It is funny that I have a photo of my daughter and one of our horses as my header (I adore that picture!) but have never posted much on horses. Every now and then I say to myself, you really should write more about horses. But we all have to wait until the time is right, to be *inspired*, and to actually have something to say.
It was today, while mucking and raking hay, that repetitous movement that allows our mind to wander and think, that it all came back to me. And I did have something to say.
Try as I might, I cannot remember the very first time I became enamored, but I do remember as a little tot my sister and I received matching black fabric, comfy horses to sit and bounce around on . I remember it so vividly and was in love.
It wasn't long after that I got one of those bouncy horses on springs . I would pretend it was real and spend hours on it with my imagination. I must have shown a love of horses from an early age because of all the horsey gifts I received, OR perhaps it was all the gifts I received that increased my awareness and love of horses. I will have to ask my mom.
Soon a collection of horse figurines entered my life. I remember the Palominos with the flowing manes, one rearing and the other eating grass. I played for hours with my horses, on the grass and in a dirt square which was their paddocks. They even got numerous baths.
It was out of the question that we own a real live horse. We lived off the center of a small town on a very tiny lot, but was fortunate enough to have that borrowed landscape to look at and to romp in. Over the stone wall, a meadow beckoned us and we ran like horses, played hide n seek and discovered bits and pieces of the natural world.
I was the oldest of six children and my mother always needed my help. I would often ask her if I could please have *outside* chores instead of inside ones, but inside was where I was needed the most even though Nature and horses and the outdoors called to me.
We lived in an old house, a mix of colonial and victorian. Most of the intricate inside and outside mouldings were taken down by my parents as they tried to *modernize* it, much to my dismay when I grew older. We had a big attached barn with large wooden sliding doors in the front. It was used to house a carriage the century before. Around the back of the barn and underneath were two horse stalls for the horses who pulled the carriage.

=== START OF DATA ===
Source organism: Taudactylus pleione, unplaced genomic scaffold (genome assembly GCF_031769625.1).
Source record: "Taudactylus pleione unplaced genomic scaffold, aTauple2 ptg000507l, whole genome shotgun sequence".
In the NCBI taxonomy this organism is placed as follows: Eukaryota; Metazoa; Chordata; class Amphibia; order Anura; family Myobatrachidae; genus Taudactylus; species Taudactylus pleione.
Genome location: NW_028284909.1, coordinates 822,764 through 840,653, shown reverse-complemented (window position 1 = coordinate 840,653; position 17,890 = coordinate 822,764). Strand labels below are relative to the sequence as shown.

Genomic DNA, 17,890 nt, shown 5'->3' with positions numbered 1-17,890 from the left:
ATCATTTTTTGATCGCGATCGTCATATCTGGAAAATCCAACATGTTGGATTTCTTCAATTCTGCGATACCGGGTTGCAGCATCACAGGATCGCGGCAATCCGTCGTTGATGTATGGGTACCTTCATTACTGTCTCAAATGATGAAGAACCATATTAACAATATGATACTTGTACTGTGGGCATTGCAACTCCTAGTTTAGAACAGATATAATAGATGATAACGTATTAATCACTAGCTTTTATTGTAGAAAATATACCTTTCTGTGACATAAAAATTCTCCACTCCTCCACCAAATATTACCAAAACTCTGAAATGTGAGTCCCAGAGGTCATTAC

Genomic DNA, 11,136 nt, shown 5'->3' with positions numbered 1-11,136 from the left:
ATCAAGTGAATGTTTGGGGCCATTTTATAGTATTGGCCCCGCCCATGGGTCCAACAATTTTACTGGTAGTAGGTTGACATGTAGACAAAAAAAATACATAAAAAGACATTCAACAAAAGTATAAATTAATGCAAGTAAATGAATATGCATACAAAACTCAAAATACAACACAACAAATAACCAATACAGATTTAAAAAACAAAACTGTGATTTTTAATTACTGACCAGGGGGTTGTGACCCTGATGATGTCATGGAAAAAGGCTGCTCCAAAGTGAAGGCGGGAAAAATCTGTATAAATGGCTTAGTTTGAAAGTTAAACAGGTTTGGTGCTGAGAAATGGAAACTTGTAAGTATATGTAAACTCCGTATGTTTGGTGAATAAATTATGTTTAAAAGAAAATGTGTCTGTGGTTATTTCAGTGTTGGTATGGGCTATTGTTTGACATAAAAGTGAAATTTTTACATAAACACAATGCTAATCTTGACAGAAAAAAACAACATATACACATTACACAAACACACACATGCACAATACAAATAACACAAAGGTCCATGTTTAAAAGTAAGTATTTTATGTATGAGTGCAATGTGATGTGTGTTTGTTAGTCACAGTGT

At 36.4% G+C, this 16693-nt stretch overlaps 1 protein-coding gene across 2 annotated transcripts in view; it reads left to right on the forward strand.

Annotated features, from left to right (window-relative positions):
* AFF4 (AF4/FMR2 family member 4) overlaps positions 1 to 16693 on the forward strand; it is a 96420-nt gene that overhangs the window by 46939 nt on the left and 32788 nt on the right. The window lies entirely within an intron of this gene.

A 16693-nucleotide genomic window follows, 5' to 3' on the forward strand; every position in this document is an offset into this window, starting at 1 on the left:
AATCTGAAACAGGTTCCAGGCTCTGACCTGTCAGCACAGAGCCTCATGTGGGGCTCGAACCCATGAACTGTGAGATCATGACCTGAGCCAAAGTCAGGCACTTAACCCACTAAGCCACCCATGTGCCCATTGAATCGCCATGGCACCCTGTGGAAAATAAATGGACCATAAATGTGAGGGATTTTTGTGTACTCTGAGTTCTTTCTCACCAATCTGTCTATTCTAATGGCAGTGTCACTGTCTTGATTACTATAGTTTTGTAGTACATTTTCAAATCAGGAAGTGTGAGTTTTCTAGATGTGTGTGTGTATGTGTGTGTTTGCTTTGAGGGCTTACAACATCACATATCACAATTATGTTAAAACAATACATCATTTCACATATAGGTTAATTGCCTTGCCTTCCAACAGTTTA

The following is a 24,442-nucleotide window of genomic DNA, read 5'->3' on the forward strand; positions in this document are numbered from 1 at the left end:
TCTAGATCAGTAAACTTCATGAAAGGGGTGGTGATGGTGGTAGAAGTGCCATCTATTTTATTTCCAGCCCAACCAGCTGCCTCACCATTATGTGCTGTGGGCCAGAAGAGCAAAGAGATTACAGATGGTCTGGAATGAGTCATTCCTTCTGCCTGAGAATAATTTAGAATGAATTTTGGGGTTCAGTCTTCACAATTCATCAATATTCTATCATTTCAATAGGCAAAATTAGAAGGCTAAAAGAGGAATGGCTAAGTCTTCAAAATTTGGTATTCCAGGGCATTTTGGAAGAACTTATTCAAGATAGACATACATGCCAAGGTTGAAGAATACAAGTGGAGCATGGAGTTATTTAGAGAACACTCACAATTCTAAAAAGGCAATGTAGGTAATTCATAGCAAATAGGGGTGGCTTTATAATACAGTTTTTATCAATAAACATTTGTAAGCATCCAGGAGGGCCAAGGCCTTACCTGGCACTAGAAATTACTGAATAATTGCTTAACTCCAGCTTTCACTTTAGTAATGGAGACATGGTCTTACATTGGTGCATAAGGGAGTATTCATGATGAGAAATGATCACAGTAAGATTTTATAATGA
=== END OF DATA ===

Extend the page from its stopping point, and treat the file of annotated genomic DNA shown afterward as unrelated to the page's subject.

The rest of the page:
Underneath the barn was HOME to me. It is where I felt I belonged. It was where my imagination and my life with my horses flourished. The horse stalls had an earthen floor and many hours were spent down there. It was imagination on a grandiose scale. You see, I did have horses, they just weren't real live ones. They were old wooden saw horses, the kind used in building and carpentry work.
I had four of them, their names lost in my memory now, but each day they were turned out to *pasture* on the grass, saddled, bridled and rode, given fresh water and baths, and tucked back into their stalls each night. I used old blankets and towels as saddles and cotton ropes as bridles and lead ropes.
I really don't remember how old I was when I stopped playing with those horses but it would be quite old by today's standards, as children grow up too fast now as many things aren't cool .
I remembered trading my horsey days to nature days with friends, picnicing, fishing, hiking and catching frogs all day long behind a house at the end of our street, full of ponds streams, woodlands, and paths to connect with nature. Years later that same area gave way to an apartment complex. We went on to being secret agents and spying on people around town on our bikes and holding clandestine meetings, based on Mission Impossible. We each had our own briefcase.
But my love for horses never waned, just took different forms. I read horse books, collected horse figurines and went horseback riding at a local stable, and knew someday I would have my own. Looking back I wished I had become more involved with horses on a personal level, even volunteering my time at a barn or just going to observe them on a regular basis. But I was extremely shy and new situations were hard for me. My mom couldn't always go and stay places with me, having five younger children to tend to.
Then there was high school and college and I never gave much thought to my dream of horses, although every time I saw one, my heart skipped a beat, and I was transformed back to that magical world, if only for a few minutes. It still didn't seem possible I would ever have a horse of my own.
In hindsight, it would have made perfect sense, as I became more independent, to go after my dream and become more involved with horses in some capacity even if I couldn't own one. I *could* have done it, but I didn't, and I think that was a big mistake.
It never entered my mind to do what really made me *happy*. The mission was to go to school, graduate from college, get a job. Dreams and happiness didn't really enter in. It wasn't until years later, when I had my last two children, and we unschooled, that I realized what a vital part happiness and dreams play in one's life. If it had, then art, children, animals
(horses!) and nature would have been my life's passion and work from the very beginning!
It IS a huge mistake not to think about our dreams and try as much as possible to attain them. Perhaps we can't always have exactly what we want but we *can* take steps to make our lives richer and more joyful and can include some part of our dreams in our lives.
"Dream your dreams with open eyes and make them come true."
~ T. E. Lawrence